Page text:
Do you suffer from tinnitus?
What is tinnitus?
You may be suffering from tinnitus if you start to hear noises in your ears that other people can’t hear and which don’t appear to come from an outside source. It can be distressing and worrying, but you’re not alone. Tinnitus is surprisingly common.
Qualified hearing aid audiologist Colin Campbell RHAD MSHAA explains more in this short video:
- Sample One
- Sample Two
- Sample Three
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- Sample Five
- Sample Five
What does it sound like?
The name comes from the Latin word ‘tinnire’ which means ‘to ring’. It’s usually described as a ringing, whistling, hissing, buzzing or roaring sound. Sometimes it beats in time with a person’s pulse. This is known as pulsatile tinnitus. You might only notice these sounds when it’s very quiet, such as at night. Or they could be so loud they intrude on your everyday life.
Listen to these representations of tinnitus sounds (supplied by the British Tinnitus Association). Note: Please make sure your volume is set at a comfortable listening level.
What are the causes of tinnitus?
There are a variety of possible causes, including a build-up of earwax or an infection. Exposure to loud sounds, like those listed below, can also trigger the condition:
Rock concerts (120 decibels), Ambulance siren (120 db), Nightclubs (110 db), Loud machinery (115-120 db), Personal music player/headphones (112 db), Hand drill (98 db), Heavy traffic (85 db), Lawn mower (85 db).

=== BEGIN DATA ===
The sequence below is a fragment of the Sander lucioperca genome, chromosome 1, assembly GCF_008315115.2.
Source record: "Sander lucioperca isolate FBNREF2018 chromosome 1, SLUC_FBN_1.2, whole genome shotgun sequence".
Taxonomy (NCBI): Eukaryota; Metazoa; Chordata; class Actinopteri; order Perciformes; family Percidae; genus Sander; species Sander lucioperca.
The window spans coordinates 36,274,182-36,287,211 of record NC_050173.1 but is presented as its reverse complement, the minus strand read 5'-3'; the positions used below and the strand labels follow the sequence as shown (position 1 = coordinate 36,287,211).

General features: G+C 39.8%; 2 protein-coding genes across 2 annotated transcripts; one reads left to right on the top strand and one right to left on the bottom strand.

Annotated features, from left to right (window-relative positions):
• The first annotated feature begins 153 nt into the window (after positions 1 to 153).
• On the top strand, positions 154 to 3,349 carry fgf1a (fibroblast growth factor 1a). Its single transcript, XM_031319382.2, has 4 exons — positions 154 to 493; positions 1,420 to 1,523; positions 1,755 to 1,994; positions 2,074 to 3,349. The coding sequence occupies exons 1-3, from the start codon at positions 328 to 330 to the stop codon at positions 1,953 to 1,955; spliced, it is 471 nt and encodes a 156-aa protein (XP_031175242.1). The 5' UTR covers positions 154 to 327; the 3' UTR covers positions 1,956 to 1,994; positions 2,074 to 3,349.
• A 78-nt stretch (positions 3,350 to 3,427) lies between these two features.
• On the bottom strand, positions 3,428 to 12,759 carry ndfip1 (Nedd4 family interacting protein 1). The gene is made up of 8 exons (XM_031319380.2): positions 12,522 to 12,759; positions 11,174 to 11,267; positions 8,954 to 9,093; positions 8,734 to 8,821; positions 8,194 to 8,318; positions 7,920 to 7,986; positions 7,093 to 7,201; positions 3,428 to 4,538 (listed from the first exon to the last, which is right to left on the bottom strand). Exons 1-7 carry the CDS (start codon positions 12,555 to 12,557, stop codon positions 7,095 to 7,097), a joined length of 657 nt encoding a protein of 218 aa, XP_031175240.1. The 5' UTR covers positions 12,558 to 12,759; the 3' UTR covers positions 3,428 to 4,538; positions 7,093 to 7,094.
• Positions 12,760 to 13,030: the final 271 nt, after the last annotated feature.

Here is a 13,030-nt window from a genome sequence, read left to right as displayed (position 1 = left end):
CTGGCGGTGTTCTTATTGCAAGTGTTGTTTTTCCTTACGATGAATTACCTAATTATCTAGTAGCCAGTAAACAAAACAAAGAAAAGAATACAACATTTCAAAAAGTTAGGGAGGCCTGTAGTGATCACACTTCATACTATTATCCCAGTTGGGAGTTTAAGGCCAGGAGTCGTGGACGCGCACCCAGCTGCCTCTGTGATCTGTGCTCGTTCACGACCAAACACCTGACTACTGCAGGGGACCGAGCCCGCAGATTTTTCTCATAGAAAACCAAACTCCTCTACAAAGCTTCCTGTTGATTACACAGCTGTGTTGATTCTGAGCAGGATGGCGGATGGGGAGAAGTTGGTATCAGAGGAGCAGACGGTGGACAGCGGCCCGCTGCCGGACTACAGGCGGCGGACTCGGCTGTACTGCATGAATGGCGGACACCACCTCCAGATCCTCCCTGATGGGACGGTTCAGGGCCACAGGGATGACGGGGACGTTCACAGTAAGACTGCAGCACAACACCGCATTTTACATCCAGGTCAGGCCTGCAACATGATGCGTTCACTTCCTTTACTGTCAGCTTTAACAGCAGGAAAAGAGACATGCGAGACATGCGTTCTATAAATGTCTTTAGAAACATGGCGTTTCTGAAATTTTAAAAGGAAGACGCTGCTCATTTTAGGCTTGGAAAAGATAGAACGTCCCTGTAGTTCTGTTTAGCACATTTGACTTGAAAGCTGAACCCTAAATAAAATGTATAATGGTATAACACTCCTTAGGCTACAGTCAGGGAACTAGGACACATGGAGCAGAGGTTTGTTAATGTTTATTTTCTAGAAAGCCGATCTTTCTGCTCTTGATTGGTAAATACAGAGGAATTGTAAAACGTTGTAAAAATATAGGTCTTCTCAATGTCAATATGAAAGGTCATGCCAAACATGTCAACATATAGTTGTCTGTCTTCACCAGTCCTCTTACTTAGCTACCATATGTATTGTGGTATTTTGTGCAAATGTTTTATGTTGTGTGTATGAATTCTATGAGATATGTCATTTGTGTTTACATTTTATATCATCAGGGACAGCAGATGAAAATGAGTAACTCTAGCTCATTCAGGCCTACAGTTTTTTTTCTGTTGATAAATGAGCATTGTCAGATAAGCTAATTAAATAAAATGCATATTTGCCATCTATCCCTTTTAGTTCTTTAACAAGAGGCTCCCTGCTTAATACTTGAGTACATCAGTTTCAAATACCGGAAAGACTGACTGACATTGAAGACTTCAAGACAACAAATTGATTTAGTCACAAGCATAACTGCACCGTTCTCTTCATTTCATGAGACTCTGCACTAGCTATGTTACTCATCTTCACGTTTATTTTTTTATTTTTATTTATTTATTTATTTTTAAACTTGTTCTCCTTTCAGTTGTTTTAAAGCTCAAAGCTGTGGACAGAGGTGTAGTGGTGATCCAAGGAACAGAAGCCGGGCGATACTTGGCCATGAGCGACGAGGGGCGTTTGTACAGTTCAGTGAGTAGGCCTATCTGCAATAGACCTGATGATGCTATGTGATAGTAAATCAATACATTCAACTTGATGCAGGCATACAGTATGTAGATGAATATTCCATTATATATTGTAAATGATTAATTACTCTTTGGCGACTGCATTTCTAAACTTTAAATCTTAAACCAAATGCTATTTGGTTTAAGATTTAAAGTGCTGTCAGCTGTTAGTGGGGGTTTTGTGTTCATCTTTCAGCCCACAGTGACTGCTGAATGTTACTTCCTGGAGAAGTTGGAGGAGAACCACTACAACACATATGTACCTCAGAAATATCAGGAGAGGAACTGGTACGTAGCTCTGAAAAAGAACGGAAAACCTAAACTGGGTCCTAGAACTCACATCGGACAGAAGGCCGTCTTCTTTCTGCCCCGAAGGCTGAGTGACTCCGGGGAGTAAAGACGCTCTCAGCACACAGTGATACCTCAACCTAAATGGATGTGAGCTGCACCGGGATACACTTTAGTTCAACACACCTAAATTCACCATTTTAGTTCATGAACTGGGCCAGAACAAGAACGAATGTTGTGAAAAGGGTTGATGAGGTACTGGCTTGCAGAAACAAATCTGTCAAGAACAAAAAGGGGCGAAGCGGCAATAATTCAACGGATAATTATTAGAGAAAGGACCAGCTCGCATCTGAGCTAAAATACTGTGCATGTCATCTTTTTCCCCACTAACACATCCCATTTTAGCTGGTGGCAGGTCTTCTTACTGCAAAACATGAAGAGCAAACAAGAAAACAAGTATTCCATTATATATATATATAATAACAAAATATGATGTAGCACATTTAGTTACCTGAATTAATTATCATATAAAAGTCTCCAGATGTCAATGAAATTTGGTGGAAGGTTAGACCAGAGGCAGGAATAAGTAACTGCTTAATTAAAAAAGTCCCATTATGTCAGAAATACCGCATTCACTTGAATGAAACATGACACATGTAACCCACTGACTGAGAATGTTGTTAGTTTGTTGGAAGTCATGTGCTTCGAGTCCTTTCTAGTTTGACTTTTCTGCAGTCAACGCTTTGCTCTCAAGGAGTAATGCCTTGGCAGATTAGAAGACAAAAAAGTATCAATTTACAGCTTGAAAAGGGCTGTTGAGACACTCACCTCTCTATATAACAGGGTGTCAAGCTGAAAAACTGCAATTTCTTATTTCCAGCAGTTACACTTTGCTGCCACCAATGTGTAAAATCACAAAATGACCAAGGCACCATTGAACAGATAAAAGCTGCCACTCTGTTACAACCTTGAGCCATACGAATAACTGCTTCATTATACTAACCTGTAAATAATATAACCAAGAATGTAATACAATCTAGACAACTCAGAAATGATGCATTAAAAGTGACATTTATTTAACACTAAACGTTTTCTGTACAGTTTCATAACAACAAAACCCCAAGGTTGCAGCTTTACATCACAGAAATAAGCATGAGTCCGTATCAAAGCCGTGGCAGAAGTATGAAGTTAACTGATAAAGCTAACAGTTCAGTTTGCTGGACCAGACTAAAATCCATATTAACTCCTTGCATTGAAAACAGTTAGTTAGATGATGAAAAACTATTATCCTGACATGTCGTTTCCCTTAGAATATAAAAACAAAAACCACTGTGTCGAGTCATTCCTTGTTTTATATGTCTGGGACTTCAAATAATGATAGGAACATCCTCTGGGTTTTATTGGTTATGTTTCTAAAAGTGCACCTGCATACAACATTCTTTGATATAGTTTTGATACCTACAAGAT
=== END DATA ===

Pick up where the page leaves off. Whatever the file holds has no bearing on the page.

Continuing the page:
What can be done about it?
There's no single treatment that works in the same way for everyone. Eliminating the cause could be the first step to tackling the problem, so it’s important to find out whether it happens in certain places or at particular times.
Many people who suffer from tinnitus also have hearing difficulties. In this instance, hearing aids can provide a great deal of benefit as amplified sounds not only help you hear better but also keep the brain 'busy' so the tinnitus becomes less prominent. For people without hearing loss, background noise such as music, the television or from special sound generator devices, can provide 'exterior sounds' which perform a similar task.
Who should you contact?
If the symptoms persist or you are concerned about your tinnitus, you should contact your GP who may refer you to an Ear, Nose and Throat specialist. They will be able to suggest ways of dealing with the problem. For example, if a build-up of earwax is responsible, eardrops or ear irrigation (using a pressurised flow of water to remove the earwax) may be recommended.
If a specific cause can't be established, the focus will be on helping you manage the condition on a daily basis.